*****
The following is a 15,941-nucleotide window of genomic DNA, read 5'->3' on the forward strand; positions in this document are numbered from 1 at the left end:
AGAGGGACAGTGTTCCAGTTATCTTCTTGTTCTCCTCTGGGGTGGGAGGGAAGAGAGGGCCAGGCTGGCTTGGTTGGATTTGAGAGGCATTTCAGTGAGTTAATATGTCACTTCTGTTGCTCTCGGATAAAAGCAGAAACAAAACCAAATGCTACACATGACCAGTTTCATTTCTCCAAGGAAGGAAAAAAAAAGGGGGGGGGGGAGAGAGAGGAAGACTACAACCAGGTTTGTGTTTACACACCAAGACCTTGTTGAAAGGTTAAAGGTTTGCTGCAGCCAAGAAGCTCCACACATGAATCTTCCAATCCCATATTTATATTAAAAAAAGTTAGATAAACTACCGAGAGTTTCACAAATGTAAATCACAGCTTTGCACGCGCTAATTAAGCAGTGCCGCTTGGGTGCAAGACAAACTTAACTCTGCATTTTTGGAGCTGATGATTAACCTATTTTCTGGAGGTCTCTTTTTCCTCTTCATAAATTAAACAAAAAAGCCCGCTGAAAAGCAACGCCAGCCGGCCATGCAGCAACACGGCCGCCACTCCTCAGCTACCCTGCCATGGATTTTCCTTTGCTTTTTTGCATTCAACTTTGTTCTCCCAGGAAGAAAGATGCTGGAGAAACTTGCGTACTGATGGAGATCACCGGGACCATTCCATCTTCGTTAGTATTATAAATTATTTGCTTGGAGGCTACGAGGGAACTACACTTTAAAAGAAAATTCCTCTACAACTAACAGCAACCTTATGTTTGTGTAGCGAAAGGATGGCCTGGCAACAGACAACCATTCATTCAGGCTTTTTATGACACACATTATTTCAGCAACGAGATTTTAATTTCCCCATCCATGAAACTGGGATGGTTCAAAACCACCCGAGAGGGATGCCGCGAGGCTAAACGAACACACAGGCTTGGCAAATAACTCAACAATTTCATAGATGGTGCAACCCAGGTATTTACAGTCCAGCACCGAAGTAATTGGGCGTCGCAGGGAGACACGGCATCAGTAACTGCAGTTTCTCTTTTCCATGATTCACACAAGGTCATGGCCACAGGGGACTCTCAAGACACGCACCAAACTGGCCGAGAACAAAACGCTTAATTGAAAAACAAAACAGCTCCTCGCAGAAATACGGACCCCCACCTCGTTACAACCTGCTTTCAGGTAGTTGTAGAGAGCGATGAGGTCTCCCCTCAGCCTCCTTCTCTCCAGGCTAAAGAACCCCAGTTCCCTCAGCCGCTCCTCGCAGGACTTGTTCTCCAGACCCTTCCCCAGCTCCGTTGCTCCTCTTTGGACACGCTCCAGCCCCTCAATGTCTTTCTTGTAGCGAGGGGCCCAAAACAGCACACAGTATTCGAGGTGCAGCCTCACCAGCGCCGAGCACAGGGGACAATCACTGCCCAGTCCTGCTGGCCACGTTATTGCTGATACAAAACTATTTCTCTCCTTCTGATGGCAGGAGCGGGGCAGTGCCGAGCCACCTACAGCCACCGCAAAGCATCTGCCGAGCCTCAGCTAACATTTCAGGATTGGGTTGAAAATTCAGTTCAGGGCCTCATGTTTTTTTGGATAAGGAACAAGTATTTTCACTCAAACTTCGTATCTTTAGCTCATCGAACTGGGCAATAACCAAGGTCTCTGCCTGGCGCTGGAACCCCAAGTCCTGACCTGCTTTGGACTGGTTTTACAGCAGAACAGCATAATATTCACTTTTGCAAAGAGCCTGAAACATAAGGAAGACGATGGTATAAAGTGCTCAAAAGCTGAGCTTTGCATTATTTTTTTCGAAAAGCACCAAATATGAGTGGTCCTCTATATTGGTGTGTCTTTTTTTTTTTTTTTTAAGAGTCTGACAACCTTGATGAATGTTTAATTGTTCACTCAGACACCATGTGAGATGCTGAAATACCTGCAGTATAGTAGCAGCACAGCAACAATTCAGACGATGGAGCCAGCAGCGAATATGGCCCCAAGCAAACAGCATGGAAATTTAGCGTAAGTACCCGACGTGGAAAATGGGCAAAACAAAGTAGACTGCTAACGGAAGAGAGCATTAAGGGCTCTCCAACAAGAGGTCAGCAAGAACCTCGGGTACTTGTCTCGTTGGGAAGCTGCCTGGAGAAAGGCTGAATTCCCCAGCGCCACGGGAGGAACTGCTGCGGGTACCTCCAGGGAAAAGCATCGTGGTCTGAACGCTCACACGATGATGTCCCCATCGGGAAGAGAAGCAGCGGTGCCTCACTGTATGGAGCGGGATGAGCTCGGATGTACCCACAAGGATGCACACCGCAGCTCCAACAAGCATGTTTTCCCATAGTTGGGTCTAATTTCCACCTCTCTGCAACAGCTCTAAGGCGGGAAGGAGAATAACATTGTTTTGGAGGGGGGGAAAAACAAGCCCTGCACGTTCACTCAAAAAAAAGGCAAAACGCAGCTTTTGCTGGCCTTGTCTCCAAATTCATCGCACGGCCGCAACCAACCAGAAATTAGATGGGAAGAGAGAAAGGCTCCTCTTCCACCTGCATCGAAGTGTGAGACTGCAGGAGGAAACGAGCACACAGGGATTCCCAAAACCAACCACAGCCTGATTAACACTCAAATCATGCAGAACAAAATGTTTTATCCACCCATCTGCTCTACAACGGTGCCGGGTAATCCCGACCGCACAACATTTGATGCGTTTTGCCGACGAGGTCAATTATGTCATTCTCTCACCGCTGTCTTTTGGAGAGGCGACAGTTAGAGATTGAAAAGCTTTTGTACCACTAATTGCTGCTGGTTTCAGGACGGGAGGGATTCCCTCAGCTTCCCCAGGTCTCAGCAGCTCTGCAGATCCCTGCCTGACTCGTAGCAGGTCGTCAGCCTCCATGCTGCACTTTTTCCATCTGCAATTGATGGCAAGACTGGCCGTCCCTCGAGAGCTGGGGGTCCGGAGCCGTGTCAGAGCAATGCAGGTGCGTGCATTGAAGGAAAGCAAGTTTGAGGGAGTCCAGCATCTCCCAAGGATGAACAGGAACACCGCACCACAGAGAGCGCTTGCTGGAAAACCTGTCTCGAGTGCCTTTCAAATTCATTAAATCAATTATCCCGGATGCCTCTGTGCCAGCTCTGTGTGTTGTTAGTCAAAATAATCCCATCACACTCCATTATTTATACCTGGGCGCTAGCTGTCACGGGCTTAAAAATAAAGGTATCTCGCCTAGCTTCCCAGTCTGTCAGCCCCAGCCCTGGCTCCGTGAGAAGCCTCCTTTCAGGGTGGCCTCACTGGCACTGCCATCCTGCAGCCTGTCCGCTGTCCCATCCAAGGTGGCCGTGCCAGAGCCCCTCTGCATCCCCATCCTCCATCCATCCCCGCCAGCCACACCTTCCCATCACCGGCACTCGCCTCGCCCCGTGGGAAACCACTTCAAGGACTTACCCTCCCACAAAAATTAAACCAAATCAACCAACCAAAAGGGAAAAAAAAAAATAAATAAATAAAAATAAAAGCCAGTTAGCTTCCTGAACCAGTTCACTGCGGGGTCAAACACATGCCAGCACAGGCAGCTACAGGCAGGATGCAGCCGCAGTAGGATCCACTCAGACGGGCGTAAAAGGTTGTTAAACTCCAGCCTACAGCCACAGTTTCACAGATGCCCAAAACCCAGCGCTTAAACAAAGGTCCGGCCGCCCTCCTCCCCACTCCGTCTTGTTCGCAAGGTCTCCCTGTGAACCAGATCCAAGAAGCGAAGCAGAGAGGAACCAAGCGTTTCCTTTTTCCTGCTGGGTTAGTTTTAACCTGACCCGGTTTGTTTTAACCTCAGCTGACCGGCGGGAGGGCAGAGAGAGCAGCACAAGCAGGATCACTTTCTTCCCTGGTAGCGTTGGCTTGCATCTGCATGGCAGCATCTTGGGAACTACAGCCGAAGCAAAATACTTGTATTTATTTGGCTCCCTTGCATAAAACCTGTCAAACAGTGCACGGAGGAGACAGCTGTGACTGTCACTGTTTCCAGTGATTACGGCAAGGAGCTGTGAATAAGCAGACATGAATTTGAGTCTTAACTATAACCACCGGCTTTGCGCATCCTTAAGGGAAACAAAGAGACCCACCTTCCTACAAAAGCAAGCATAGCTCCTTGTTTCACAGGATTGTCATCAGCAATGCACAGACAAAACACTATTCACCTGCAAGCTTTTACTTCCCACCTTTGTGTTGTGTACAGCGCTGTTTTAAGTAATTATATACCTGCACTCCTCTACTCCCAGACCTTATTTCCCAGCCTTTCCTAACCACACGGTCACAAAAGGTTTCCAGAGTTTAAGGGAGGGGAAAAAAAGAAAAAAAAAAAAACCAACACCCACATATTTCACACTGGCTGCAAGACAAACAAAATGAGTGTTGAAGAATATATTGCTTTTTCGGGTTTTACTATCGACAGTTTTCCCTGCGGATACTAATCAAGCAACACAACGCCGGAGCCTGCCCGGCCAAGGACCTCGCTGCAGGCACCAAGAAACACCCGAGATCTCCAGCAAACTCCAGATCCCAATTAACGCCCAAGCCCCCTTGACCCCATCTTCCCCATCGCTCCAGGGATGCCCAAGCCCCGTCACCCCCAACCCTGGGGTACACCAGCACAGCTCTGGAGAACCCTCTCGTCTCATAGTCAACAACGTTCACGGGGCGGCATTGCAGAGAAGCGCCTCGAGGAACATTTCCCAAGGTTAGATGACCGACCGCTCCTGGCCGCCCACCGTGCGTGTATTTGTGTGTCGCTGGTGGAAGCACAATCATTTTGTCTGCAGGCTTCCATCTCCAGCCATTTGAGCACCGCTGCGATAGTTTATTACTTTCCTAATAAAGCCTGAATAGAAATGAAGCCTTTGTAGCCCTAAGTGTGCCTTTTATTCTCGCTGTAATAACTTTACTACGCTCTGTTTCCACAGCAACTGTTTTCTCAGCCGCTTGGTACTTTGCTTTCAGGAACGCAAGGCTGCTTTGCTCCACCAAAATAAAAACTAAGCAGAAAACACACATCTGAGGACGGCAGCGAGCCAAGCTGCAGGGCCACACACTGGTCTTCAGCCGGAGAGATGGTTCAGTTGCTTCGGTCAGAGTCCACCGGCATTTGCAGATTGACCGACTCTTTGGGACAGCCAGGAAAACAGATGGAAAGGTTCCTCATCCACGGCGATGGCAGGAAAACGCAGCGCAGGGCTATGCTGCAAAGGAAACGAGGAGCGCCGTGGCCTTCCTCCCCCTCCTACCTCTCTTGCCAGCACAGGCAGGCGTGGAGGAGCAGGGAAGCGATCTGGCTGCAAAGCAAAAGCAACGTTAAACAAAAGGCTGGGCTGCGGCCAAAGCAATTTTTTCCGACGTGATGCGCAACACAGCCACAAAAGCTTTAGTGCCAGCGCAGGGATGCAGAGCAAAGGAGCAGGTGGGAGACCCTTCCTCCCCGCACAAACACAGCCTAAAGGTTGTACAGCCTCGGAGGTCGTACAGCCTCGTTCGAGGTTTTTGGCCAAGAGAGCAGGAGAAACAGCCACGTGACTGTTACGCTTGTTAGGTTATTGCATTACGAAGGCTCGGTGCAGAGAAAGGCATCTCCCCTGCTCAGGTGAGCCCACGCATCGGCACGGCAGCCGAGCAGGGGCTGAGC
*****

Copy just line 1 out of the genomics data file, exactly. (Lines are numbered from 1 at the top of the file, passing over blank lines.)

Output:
The following is a 15,941-nucleotide window of genomic DNA, read 5'->3' on the forward strand; positions in this document are numbered from 1 at the left end: